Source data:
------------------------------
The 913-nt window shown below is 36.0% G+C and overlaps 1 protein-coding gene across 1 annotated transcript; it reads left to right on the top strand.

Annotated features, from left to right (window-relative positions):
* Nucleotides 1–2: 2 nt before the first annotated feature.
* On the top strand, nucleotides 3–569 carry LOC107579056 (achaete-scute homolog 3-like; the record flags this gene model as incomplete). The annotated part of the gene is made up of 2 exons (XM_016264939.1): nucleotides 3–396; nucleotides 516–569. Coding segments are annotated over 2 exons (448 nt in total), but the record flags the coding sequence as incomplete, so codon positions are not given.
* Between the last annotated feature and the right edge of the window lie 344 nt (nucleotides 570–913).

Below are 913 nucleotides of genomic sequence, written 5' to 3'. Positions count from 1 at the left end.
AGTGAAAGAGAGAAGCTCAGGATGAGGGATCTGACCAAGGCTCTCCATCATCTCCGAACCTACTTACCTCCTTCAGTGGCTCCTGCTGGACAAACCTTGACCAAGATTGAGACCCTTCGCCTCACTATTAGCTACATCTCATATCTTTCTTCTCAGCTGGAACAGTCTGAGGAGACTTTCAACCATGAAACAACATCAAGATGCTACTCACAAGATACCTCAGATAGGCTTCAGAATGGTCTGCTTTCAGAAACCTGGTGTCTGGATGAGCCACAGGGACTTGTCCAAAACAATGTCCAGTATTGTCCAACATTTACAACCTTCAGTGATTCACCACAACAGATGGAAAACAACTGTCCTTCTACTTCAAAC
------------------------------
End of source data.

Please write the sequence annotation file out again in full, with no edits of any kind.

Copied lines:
The 913-nt window shown below is 36.0% G+C and overlaps 1 protein-coding gene across 1 annotated transcript; it reads left to right on the top strand.

Annotated features, from left to right (window-relative positions):
* Nucleotides 1–2: 2 nt before the first annotated feature.
* On the top strand, nucleotides 3–569 carry LOC107579056 (achaete-scute homolog 3-like; the record flags this gene model as incomplete). The annotated part of the gene is made up of 2 exons (XM_016264939.1): nucleotides 3–396; nucleotides 516–569. Coding segments are annotated over 2 exons (448 nt in total), but the record flags the coding sequence as incomplete, so codon positions are not given.
* Between the last annotated feature and the right edge of the window lie 344 nt (nucleotides 570–913).

Below are 913 nucleotides of genomic sequence, written 5' to 3'. Positions count from 1 at the left end.
AGTGAAAGAGAGAAGCTCAGGATGAGGGATCTGACCAAGGCTCTCCATCATCTCCGAACCTACTTACCTCCTTCAGTGGCTCCTGCTGGACAAACCTTGACCAAGATTGAGACCCTTCGCCTCACTATTAGCTACATCTCATATCTTTCTTCTCAGCTGGAACAGTCTGAGGAGACTTTCAACCATGAAACAACATCAAGATGCTACTCACAAGATACCTCAGATAGGCTTCAGAATGGTCTGCTTTCAGAAACCTGGTGTCTGGATGAGCCACAGGGACTTGTCCAAAACAATGTCCAGTATTGTCCAACATTTACAACCTTCAGTGATTCACCACAACAGATGGAAAACAACTGTCCTTCTACTTCAAAC